What Liriano does have going for him is his success against lefties, who have just a .113 BA and .424 OPS against the 34-year-old this season, both the lowest marks in any single season of his career.
Salary and contract is not a problem for any potential suitor interested in Liriano, he is signed through the end of this year and makes whatever is left of his four-million-dollar salary. He has been traded three times mid-season in his career, including twice each of the last two seasons. He won’t garner much in return but could still help a contending club, assuming he performs well enough in August.
SEASON STATS: 4-3, 4.44 ERA in 14 starts, 1.21 WHIP
Jordan Zimmermann is likely the first Tigers player to clear waivers solely because of his contract. And hey, a certain someone here at DSN already got a head start on making the case for him to be traded.
Zimmermann at one point had a six-start stretch (that spanned just over two months due to an injury absence) in which he compiled a dazzling 1.22 ERA and .417 opponent OPS. However, he has recently reverted back to the form that Tigers fans have seen all too often in his now three seasons here (7.98 ERA over last three starts).
Obviously, the run prevention is ultimately going to dictate his value to other clubs. Some of his secondary numbers, like his 5.2 K/BB ratio (best since 2014) that has aided in his slightly-above-average 4.02 FIP.
And again, from a contract point of view, it closely resembles what the Tigers went through with Verlander in 2017. Zimmermann is signed through 2020 and is owed $50 million over the next two seasons plus whatever is left of this year. He also has a no-trade clause for this year that modifies to a 10-team approval list for 2019 and ’20. It would be shocking to see any team formally claim him on waivers, to begin with. But if he is pitching at a high level in August and the Tigers are willing to eat some money, they could get a respectable package of prospects in return.
SEASON STATS: .241/.293/.329 in 94 games, 6 HR, 35 RBI
Stay with me here on this one. This is not a scenario that would earn the Tigers any sort of prospect value, if anything, from any potential buyer. Also a fair disclaimer: this may get borderline sappy here.
Let us just get this out of the way, Victor Martínez is not having a good offensive year. He is 40 (sorry, 39 actually) years of age, pretty much working on two peg legs and coming off a year with multiple issues of an irregular heartbeat… if we’re being honest here, the fact he has amassed a .623 OPS is somewhat impressive.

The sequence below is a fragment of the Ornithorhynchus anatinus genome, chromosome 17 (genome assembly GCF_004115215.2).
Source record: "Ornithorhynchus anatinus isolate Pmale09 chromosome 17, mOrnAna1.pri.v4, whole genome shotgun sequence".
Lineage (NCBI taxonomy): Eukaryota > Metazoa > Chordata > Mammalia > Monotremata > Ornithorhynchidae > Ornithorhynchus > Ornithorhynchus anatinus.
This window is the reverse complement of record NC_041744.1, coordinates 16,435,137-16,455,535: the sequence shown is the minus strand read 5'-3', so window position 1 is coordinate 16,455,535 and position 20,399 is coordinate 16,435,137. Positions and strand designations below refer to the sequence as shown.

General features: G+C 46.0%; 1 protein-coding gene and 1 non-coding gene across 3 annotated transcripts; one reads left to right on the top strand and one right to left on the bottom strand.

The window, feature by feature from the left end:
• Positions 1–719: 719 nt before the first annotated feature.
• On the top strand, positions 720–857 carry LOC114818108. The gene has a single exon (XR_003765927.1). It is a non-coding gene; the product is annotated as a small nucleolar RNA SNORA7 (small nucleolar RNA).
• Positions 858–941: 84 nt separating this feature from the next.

And that season mark is very much inflated given how Martínez has played coming out of the All-Star break. Martínez in eight games has an OPS near 1.000 with a couple homers, a double, and six RBI. He’s doing offensive things! But V-Mart has gotten a ton of flak from outsiders this season because said outsiders believe he is blocking someone in the minors from getting regular reps at the major league level. If that was the case, the Tigers would have considered more strongly about just parting ways with Victor.
Now hear me out. Martínez at his age is likely going to hang it up after this season, being in the final year of his contract. His trade value is nothing more than a bench option for a playoff team when they may need a big hit in a big spot… maybe he runs into one? If Martínez is even hitting a fraction of what he has so far in the second half, some contender could take a flier on him and whatever is left of his salary, which won’t be financially-damaging. Should there be any trade interest, Victor may be inclined to waive his no-trade clause to partake in a playoff run, something he has not been a part of since his MVP runner-up season in 2014.
And should that come to fruition, from a Tigers standpoint, that would then open the door for them to use the DH as a bit of a flex position in September. Hell, that may already be the case if Martínez is still here beyond August 31 but hey, it is a talking point.
OTHER NAMES TO CONSIDER
Some players were deliberately left off this list — Matthew Boyd, Nicholas Castellanos, and especially Michael Fulmer, to name a few — for a few reasons.
All three of the aforementioned names have attractive trade qualities: they are young, very affordable, and have multiple years of control. They are qualities that virtually every other team in the sport would want to get their hands on if they have needs (particularly Fulmer).
It is those same qualities that make it more likely to hear their names resurface in the winter, when teams are resetting everything from a personnel standpoint, as opposed to here in August. These are guys where the Tigers may favor quality or quantity in terms of a return package of prospects. In that case, Detroit would be hesitant to simply place them on waivers because they may get claimed by a team that simply wouldn’t be able to offer what the Tigers desire in return.
Now, they could still place each of those players on waivers and see which teams bite. And if it is not an ideal trade partner, the Tigers would then just keep those guys and revisit trade talks in the offseason.